Mapping in the Arctic
The Svalbard landscape is continuously changing. Glaciers advance and retreat, taking with them enormous amounts of rock, gravel and sand, and rivers appear and disappear. New skerries and islands come to light in the sea, and the sea moves unconsolidated sediment around, forming sandbanks where there was previously deep water. For people travelling in Svalbard, both on land and by sea, it is vital that the map agrees with the terrain, and the mapping of Svalbard is therefore an important process.
The Blomstrand Peninsula in Svalbard is a good example of a landscape that is continuously changing. Until just a few years ago, it appeared to be a peninsula that projected into the sea beneath the Blomstrand Glacier, which calved into the fjord. Now, several hundred metres of the glacier have melted and it is obvious that the peninsula is really an island.
Did you know...
Alex Hartley, an English artist, ”discovered” a new island, the size of a football pitch, off Svalbard in 2006. He called it Nymark, demanded its sovereignty and that it should be seceded from the Kingdom of Norway. He advertised competitions to decide the future architecture of the island and a design for its flag. Owing to the Svalbard Treaty, and because the Norwegian Polar Institute had seen the "island" on satellite images as early as 1998, the demand was refused. The artist, however, would not give up hope of it being accepted as a separate nation since it was physical proof of how the effects of global warming had led to the glacier that previously covered Nymark retreating some 1.6 kilometres in just a few years. The name Nymark was, moreover, not approved and the ”island” is now called Nyskjeret.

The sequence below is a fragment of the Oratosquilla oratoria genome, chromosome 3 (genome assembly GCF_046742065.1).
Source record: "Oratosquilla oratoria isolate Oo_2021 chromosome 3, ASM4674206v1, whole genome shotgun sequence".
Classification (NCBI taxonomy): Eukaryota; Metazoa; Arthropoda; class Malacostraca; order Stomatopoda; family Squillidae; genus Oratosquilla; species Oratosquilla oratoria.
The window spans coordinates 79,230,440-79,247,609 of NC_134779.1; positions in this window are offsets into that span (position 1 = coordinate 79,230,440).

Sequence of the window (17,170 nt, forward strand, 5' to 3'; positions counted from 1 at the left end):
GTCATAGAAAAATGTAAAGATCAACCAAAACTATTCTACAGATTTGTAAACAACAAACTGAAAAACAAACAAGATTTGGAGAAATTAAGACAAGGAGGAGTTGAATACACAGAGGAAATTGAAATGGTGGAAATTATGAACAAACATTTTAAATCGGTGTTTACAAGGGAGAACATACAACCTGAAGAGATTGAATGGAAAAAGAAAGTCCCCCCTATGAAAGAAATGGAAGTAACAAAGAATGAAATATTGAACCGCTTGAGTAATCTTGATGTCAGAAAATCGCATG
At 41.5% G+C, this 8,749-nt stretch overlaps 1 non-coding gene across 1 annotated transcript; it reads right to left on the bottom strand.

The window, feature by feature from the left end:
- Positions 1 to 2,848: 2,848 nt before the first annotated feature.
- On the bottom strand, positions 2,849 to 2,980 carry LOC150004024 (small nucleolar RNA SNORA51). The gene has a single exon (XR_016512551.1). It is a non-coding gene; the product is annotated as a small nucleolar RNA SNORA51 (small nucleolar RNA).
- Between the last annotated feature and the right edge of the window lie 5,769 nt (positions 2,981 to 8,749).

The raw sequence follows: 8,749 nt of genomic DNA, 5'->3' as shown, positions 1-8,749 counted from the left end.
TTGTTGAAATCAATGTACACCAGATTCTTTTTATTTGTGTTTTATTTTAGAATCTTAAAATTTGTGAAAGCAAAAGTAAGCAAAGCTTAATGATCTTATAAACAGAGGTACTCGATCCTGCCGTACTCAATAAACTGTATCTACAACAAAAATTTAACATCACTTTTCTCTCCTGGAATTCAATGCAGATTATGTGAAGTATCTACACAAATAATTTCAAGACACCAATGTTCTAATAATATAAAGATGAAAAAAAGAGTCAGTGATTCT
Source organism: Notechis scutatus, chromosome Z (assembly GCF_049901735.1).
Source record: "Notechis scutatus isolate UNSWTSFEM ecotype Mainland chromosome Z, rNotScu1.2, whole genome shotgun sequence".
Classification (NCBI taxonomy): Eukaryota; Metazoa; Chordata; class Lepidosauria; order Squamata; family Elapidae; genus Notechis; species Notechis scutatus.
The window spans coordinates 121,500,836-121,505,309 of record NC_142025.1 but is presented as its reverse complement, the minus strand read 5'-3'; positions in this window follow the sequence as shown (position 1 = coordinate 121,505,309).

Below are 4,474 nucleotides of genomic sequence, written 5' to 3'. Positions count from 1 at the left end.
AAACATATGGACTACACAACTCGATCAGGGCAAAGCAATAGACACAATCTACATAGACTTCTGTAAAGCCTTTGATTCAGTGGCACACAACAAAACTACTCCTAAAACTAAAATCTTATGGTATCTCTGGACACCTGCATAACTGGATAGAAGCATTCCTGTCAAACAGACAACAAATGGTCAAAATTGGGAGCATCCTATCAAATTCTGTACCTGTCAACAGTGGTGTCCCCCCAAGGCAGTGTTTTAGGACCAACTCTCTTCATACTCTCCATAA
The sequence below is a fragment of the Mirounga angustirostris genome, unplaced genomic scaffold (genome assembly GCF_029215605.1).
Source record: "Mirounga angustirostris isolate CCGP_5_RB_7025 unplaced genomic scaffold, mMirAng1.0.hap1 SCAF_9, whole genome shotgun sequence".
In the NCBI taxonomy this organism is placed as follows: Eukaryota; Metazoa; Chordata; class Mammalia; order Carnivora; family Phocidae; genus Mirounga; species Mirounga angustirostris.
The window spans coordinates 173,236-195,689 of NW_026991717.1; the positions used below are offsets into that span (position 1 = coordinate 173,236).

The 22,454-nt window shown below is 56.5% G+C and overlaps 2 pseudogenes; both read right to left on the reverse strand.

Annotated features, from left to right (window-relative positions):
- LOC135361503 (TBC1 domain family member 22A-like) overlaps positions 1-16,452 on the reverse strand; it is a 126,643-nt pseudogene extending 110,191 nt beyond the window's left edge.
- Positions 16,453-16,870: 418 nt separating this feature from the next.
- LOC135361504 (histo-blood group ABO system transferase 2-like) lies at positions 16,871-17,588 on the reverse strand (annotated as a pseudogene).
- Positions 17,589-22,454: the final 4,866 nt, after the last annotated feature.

The Blomstrand Peninsula in Svalbard. The map on the left is from 1927 and shows the whole of the Blomstrand Peninsula covered by a glacier. That on the right shows the glacier snout as it was in 1998. The peninsula has now melted completely out of the glacier and proved to be an island.